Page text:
A trigger warning in a college course alerts students to the presence of material that may provoke a traumatic response. It might sound something like this:
As a reminder, this week’s reading contains an account of suicide. Please prepare accordingly and employ self‐care throughout the in‐class discussion. One self‐care option is to make use of the Monsour Counseling Center (Sample Syllabus Language, Claremont Colleges CTL).
The usage of trigger warnings has been debated by faculty, administration, students, and researchers, and after spending time reading the arguments and research, I am uncertain whether I would recommend them to an instructor who asked for my advice on the matter. So, rather than advocating for or against trigger warnings, this guide presents several resources for instructors exploring their usage.
Among my instructional design colleagues, trigger warnings have some obvious appeal, perhaps because they dovetail well with the UDL checkpoints that direct us to “facilitate personal coping skills and strategies” and “minimize threats and distractions” in our courses, but their utility is contested. The American Association of University Professors (AAUP), in their report “On Trigger Warnings” outlines some of the issues. Trigger warnings might stifle free and open discussion of difficult topics, prejudice students against engaging with instructional materials critically or encourage avoidance, and interfere with academic freedom. However, in “Teaching with Trauma: Trigger Warnings, Feminism, and Disability Pedagogy,” Carter (2019) asserts that the AAUP misunderstands the goal of trigger warnings and who they’re for – they aren’t intended to protect students in general from adverse learning experiences but rather to provide students who experience trauma and anxiety with the means to engage – in other words, trigger warnings are a question of access and accommodation. Indeed, students themselves are requesting trigger warnings or complaining when they’re not used, as found by the National Coalition Against Censorship in its survey of 800 faculty.
What do we know from experimental research about the effects of trigger warnings? Jones et al. (2020) in their article “Helping or Harming? The Effect of Trigger Warnings on Individuals With Trauma Histories” describe how they presented reading passages that either did or did not contain trigger warnings to over 400 non-students who self-reported trauma. The trigger warnings did not reduce anxiety and instead seemed to cause participants to view traumatic life experiences as even more central to their life stories. Because trauma survivors who ascribe more importance to their trauma are at greater risk for PTSD, this research would suggest that trigger warnings are harming the students we most want to help.
Bentley (2017) in her article “Trigger warnings and the student experience” investigates the reactions of about 60 undergraduates taking 2nd and 3rd year courses that included trigger warnings related to the topics of war and terrorism. Notably, students who didn’t self-report a mental health condition actually experienced more anxiety. The 3rd year students, perhaps because they were further along in their degree, were more likely to perceive trigger warnings as an affront to their self-competence as learners. On the other hand, some students found the warnings helped them explore difficult topics more freely, because they were given time to frame their thoughts and feelings within an academic, rather than a reactionary or personal, context. Other students found the warnings useful because, without them, the triggering nature of course topics would not have been immediately obvious.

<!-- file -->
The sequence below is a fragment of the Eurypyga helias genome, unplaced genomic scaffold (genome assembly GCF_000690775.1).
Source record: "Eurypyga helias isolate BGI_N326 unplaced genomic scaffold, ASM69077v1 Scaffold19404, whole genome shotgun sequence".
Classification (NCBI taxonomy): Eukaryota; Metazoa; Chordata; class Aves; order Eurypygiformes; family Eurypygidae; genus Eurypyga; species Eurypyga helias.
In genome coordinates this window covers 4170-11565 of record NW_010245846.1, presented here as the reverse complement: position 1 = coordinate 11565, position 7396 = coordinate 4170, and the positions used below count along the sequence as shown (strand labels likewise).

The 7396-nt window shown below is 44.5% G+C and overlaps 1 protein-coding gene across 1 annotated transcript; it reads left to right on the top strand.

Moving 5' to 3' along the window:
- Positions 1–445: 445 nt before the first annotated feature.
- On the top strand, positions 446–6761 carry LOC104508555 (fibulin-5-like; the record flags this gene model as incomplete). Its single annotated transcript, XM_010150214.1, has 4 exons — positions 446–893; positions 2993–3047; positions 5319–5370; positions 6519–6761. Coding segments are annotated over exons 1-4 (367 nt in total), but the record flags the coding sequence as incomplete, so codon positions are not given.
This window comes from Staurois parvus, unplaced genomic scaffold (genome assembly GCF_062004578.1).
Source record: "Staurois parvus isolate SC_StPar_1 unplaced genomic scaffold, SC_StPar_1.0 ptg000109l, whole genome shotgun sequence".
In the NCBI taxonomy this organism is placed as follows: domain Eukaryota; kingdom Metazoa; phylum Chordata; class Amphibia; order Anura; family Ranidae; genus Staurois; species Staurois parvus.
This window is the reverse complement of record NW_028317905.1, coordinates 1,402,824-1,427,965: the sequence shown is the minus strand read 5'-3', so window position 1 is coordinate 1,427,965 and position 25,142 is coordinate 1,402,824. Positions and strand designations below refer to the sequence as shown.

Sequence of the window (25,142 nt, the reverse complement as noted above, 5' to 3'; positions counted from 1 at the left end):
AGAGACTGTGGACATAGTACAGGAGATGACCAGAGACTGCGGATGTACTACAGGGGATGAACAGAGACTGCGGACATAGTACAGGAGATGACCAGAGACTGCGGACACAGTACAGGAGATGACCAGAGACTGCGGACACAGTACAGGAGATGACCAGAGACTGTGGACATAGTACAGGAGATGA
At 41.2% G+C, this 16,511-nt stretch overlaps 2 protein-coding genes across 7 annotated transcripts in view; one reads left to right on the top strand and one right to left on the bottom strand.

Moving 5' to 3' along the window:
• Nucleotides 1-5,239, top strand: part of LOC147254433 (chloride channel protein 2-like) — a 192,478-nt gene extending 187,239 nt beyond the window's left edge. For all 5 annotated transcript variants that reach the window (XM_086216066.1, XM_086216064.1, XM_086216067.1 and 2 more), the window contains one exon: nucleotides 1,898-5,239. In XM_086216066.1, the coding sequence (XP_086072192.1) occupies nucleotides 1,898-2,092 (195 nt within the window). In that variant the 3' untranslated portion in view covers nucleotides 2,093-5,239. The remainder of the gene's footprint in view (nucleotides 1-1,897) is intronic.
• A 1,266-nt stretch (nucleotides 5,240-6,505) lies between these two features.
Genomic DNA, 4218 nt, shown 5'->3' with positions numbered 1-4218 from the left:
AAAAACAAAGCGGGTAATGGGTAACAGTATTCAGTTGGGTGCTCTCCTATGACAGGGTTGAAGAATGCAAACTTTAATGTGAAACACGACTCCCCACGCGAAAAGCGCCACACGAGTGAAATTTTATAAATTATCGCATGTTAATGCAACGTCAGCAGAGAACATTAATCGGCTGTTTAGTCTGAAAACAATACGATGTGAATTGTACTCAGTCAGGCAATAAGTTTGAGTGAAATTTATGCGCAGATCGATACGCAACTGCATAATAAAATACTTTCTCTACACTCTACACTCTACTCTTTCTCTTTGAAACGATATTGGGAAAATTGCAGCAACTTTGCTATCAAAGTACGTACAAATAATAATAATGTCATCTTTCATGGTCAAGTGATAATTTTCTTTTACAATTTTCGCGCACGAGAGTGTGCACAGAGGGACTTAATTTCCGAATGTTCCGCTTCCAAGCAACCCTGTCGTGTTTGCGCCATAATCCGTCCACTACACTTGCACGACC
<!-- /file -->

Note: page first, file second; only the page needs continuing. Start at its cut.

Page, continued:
For instructors looking for practical tips on how, when, and where to employ a trigger warning, the University of Michigan has prepared a comprehensive “Introduction to Content Warnings and Trigger Warnings”. While content featuring sexual assault may be an obvious trigger, this guide lists 20 other potential triggers that instructors might not have considered, such as classism or fat phobia, and for which students might appreciate a warning. The guide also suggests that, since what triggers others can be hard to predict, instructors should consider inviting students to request which specific types of content they’d like to be flagged. Rather than infantilizing students, the guide argues, trigger warnings empower students to prepare to engage with difficult topics, because with the knowledge of potential triggers, students can work with a therapist or schedule more time to engage with materials, thereby making them more responsible for their learning, not less. The guide also details options for implementation, like flagging individual learning materials in the course schedule by triggering topic, or by issuing blanket warnings in the course description for a course that is largely composed of potentially triggering material. This is a must-read for anyone who has decided to implement trigger warnings.